Artificial Intelligence: Should We Trust It?

If you’ve been following the news lately, you’ve probably read about the boom in Artificial Intelligence (AI). Some of the advances have elicited responses ranging from amazement to fear. So why has so much attention been diverted to AI recently? Advances in this technology over the past decade have surprised even experts in the field, and it has been spurred in part by cheaper and faster computing power as well as greater availability of large datasets. AI isn’t some futuristic technology that threatens to change our lives in the distant future, it has already changed our lives in many ways since its inception 60 years ago. Contrary to what many fear, however, it has not yet reached the point of surpassing human capabilities.

Definition and Scope of AI

The portrayal of problematic AI is pervasive in the film industry and can often be misleading. For a technology so widely discussed in popular culture, there’s no consensus on what it actually is. Stanford University’s 100-year study of AI defines it as “activity devoted to making machines intelligent, and intelligence is that quality that enables an entity to function appropriately and with foresight in its environment.” This definition may explain why my calculator isn’t intelligent, but what about my iPhone? It seems the key is that AI achieves specific goals through methods parallel to human intelligence. Most progress in AI today is within specific subfields like machine learning and deep neural networks, which has enabled the next generation of speech-recognition on the Amazon Alexa or the facial-recognition on the new iPhone X. Future uses of AI include autonomous self-driving cars, diagnostic healthcare and several other applications that we don’t yet have the foresight to predict. According to experts, AI doesn’t have the capabilities that match human intelligence but it does have the ability to process massive amounts of data and learn from it in ways humans can’t. With increasingly available big data and cheap computing power, it won’t take long for us to train computers to make extremely accurate weather predictions, find new drug targets, or mine complex biological datasets in a fraction of the time that humans can. AI is being tested on games like Go, Jeopardy and Dota 2 as a low-risk way to improve its algorithm and to demonstrate the human-like abilities of this technology.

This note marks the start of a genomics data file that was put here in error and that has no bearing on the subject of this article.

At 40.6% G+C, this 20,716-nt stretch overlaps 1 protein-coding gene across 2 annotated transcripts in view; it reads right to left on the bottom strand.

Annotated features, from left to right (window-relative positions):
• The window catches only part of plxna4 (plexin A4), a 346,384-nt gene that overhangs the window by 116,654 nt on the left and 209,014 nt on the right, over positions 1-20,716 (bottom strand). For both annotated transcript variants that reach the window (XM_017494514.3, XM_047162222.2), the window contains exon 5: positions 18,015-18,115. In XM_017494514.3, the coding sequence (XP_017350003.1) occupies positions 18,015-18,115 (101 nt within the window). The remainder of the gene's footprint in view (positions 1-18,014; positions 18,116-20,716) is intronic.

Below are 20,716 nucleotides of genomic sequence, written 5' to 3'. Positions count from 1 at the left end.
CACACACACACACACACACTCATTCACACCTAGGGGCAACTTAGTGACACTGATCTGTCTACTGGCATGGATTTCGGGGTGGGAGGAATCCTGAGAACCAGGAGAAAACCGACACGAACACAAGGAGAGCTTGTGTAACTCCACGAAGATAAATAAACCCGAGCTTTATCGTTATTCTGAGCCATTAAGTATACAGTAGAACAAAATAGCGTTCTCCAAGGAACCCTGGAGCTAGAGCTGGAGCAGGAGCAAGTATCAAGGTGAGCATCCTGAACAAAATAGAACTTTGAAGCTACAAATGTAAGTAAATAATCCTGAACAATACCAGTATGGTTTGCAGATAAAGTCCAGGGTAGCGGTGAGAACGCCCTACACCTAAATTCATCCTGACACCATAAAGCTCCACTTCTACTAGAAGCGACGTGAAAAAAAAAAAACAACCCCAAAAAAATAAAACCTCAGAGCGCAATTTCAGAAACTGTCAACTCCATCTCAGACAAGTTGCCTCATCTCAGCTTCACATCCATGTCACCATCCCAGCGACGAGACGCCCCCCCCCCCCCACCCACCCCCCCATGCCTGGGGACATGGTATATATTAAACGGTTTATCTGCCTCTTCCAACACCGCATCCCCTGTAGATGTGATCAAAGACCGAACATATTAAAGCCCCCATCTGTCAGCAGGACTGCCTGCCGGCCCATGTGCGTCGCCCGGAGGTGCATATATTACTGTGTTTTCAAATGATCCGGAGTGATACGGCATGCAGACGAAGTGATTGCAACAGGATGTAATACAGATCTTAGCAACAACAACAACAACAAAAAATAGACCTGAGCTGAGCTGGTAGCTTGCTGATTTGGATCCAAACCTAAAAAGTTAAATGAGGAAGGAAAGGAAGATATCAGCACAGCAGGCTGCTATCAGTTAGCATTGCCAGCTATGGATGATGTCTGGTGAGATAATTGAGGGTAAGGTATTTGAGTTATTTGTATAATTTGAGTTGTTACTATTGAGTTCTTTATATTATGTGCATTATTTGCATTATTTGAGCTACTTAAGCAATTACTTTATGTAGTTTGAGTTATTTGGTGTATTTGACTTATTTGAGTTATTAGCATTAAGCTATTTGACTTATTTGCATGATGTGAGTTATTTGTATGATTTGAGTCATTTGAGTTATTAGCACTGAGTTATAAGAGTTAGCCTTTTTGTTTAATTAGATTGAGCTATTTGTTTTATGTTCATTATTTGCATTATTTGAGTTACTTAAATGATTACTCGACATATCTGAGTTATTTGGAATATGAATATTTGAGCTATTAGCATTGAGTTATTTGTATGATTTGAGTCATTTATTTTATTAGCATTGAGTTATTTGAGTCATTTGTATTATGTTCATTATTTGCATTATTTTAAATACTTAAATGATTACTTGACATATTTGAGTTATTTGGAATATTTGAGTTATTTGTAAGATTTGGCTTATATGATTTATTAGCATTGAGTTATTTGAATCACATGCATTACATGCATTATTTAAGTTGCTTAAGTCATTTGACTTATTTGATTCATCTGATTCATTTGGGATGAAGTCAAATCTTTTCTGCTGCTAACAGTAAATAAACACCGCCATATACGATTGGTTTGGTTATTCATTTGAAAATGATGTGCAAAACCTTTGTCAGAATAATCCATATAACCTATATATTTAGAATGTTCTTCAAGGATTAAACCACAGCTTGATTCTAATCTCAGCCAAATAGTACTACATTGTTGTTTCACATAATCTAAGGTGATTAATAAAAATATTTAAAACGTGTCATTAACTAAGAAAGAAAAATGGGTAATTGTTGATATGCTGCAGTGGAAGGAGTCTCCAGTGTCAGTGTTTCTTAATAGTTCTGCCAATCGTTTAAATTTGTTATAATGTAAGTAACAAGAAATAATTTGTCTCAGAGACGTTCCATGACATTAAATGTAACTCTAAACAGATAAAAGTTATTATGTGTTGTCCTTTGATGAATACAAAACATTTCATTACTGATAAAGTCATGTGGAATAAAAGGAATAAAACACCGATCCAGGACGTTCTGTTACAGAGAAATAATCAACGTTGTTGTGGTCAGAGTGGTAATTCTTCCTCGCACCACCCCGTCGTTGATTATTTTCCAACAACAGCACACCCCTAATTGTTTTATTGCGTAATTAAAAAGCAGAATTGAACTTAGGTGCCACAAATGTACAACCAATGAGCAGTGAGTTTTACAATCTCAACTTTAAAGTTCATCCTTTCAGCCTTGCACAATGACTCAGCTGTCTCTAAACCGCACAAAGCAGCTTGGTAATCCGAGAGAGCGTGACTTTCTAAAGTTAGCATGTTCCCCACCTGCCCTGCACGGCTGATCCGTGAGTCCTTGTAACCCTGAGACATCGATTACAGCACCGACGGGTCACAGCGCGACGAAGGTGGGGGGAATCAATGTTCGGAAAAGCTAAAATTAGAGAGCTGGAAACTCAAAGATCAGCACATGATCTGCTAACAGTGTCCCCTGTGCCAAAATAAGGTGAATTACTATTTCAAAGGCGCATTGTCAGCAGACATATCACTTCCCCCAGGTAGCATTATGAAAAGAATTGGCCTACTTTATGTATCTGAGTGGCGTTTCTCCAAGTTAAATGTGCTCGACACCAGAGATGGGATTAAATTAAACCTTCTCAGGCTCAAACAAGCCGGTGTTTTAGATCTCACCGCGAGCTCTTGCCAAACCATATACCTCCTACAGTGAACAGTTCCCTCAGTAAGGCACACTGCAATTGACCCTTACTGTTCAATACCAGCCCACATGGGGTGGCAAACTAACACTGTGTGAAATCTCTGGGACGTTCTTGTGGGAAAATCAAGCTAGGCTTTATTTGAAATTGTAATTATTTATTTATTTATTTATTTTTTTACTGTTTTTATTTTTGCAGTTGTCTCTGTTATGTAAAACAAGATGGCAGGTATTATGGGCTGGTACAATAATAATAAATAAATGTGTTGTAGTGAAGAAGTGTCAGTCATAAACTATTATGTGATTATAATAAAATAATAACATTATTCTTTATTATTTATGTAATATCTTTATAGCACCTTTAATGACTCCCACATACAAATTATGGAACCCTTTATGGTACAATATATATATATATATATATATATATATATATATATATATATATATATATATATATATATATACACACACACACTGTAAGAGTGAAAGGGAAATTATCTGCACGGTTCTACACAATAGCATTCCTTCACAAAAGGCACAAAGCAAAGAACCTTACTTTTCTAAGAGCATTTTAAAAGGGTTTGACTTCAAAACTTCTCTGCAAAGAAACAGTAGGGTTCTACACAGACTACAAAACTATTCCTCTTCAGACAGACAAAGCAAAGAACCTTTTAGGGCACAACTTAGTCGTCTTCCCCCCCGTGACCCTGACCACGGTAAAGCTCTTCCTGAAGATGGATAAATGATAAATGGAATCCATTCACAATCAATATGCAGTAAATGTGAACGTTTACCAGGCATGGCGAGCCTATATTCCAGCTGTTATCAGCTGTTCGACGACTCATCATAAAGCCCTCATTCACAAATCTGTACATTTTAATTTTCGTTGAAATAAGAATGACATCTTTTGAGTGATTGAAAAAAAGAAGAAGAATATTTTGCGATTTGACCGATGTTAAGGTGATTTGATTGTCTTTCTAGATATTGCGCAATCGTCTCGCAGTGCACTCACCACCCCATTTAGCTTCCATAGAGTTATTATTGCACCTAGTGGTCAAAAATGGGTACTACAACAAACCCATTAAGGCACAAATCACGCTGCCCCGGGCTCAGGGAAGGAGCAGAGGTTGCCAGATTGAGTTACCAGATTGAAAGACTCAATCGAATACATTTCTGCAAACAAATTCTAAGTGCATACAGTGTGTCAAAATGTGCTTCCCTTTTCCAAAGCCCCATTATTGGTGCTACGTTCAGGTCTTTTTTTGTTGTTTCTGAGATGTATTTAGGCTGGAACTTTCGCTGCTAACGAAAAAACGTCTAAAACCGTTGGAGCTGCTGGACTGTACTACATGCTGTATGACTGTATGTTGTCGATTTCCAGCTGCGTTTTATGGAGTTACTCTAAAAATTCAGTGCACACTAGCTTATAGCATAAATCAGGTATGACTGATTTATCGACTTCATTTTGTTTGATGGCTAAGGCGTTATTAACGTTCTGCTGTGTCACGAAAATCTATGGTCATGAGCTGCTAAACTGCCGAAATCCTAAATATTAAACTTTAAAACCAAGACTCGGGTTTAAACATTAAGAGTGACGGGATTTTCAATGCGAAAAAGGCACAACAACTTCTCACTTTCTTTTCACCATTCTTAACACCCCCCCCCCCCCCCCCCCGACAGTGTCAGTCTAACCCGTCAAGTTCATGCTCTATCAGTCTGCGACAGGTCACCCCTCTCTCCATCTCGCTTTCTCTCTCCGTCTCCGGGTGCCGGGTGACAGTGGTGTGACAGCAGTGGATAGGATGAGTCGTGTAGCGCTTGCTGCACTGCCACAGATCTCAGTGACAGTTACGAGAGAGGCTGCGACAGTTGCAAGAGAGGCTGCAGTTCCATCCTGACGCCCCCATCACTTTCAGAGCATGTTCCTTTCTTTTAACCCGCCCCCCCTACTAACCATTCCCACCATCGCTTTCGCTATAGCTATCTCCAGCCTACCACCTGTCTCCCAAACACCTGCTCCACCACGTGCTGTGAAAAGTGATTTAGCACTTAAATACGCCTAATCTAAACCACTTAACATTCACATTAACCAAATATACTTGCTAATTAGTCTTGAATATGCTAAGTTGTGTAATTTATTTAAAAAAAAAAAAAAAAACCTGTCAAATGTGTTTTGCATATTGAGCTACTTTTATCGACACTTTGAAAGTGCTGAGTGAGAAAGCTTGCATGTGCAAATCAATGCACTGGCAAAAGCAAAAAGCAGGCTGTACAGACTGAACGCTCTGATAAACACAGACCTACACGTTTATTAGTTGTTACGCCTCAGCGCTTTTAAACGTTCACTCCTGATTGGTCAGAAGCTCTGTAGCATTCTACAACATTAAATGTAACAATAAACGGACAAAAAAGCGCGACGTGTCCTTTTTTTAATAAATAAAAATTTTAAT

Benefits and Drawbacks

Artificial Intelligence is exceeding our expectations but are we ready for the changes it brings?

In 2015, Stephen Hawking, Elon Musk and several other scientists and intellectuals signed  an open letter on artificial intelligence, specifically calling for more research on the potential impacts of AI on society. While they discuss several potential benefits of AI, scientists are also wary of the pitfalls and the possibility of losing control of autonomous AI. They believe that the rapid development of AI could threaten to shift society in ways similar to the industrial revolution or the creation of the atomic bomb; inventions that forever changed the social and economic landscape of the world. Another concern is the displacement of humans by robots in many fields. What kinds of jobs will become obsolete? This process of new technology getting rid of certain jobs is nothing new, but it could happen at a higher frequency. Therefore, more research is required to understand how the integration of new AI would affect certain industries.